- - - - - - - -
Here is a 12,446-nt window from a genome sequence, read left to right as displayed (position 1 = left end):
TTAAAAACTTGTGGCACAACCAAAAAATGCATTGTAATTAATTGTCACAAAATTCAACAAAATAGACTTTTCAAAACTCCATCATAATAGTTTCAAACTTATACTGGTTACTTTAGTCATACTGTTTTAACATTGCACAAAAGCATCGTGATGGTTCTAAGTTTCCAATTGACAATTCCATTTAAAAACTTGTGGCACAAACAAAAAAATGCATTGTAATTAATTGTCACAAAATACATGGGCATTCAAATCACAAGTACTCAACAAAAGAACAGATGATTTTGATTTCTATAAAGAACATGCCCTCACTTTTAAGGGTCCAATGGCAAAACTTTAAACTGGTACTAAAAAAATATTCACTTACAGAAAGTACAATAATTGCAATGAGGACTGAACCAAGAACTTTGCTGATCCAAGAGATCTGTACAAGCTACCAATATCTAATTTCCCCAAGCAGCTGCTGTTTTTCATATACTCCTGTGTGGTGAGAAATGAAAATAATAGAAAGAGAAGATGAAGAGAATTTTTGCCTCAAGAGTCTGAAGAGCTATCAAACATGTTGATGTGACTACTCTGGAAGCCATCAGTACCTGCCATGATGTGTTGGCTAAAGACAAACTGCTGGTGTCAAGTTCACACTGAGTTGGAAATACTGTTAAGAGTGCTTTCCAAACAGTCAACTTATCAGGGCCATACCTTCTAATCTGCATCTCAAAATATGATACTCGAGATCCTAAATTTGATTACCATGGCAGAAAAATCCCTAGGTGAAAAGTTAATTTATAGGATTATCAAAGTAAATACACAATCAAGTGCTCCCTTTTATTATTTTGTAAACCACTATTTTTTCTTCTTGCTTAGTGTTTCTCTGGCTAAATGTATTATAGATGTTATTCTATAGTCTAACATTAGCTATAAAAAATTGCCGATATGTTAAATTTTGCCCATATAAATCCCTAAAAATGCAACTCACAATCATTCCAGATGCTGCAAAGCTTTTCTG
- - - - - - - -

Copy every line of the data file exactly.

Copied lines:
Here is a 12,446-nt window from a genome sequence, read left to right as displayed (position 1 = left end):
TTAAAAACTTGTGGCACAACCAAAAAATGCATTGTAATTAATTGTCACAAAATTCAACAAAATAGACTTTTCAAAACTCCATCATAATAGTTTCAAACTTATACTGGTTACTTTAGTCATACTGTTTTAACATTGCACAAAAGCATCGTGATGGTTCTAAGTTTCCAATTGACAATTCCATTTAAAAACTTGTGGCACAAACAAAAAAATGCATTGTAATTAATTGTCACAAAATACATGGGCATTCAAATCACAAGTACTCAACAAAAGAACAGATGATTTTGATTTCTATAAAGAACATGCCCTCACTTTTAAGGGTCCAATGGCAAAACTTTAAACTGGTACTAAAAAAATATTCACTTACAGAAAGTACAATAATTGCAATGAGGACTGAACCAAGAACTTTGCTGATCCAAGAGATCTGTACAAGCTACCAATATCTAATTTCCCCAAGCAGCTGCTGTTTTTCATATACTCCTGTGTGGTGAGAAATGAAAATAATAGAAAGAGAAGATGAAGAGAATTTTTGCCTCAAGAGTCTGAAGAGCTATCAAACATGTTGATGTGACTACTCTGGAAGCCATCAGTACCTGCCATGATGTGTTGGCTAAAGACAAACTGCTGGTGTCAAGTTCACACTGAGTTGGAAATACTGTTAAGAGTGCTTTCCAAACAGTCAACTTATCAGGGCCATACCTTCTAATCTGCATCTCAAAATATGATACTCGAGATCCTAAATTTGATTACCATGGCAGAAAAATCCCTAGGTGAAAAGTTAATTTATAGGATTATCAAAGTAAATACACAATCAAGTGCTCCCTTTTATTATTTTGTAAACCACTATTTTTTCTTCTTGCTTAGTGTTTCTCTGGCTAAATGTATTATAGATGTTATTCTATAGTCTAACATTAGCTATAAAAAATTGCCGATATGTTAAATTTTGCCCATATAAATCCCTAAAAATGCAACTCACAATCATTCCAGATGCTGCAAAGCTTTTCTG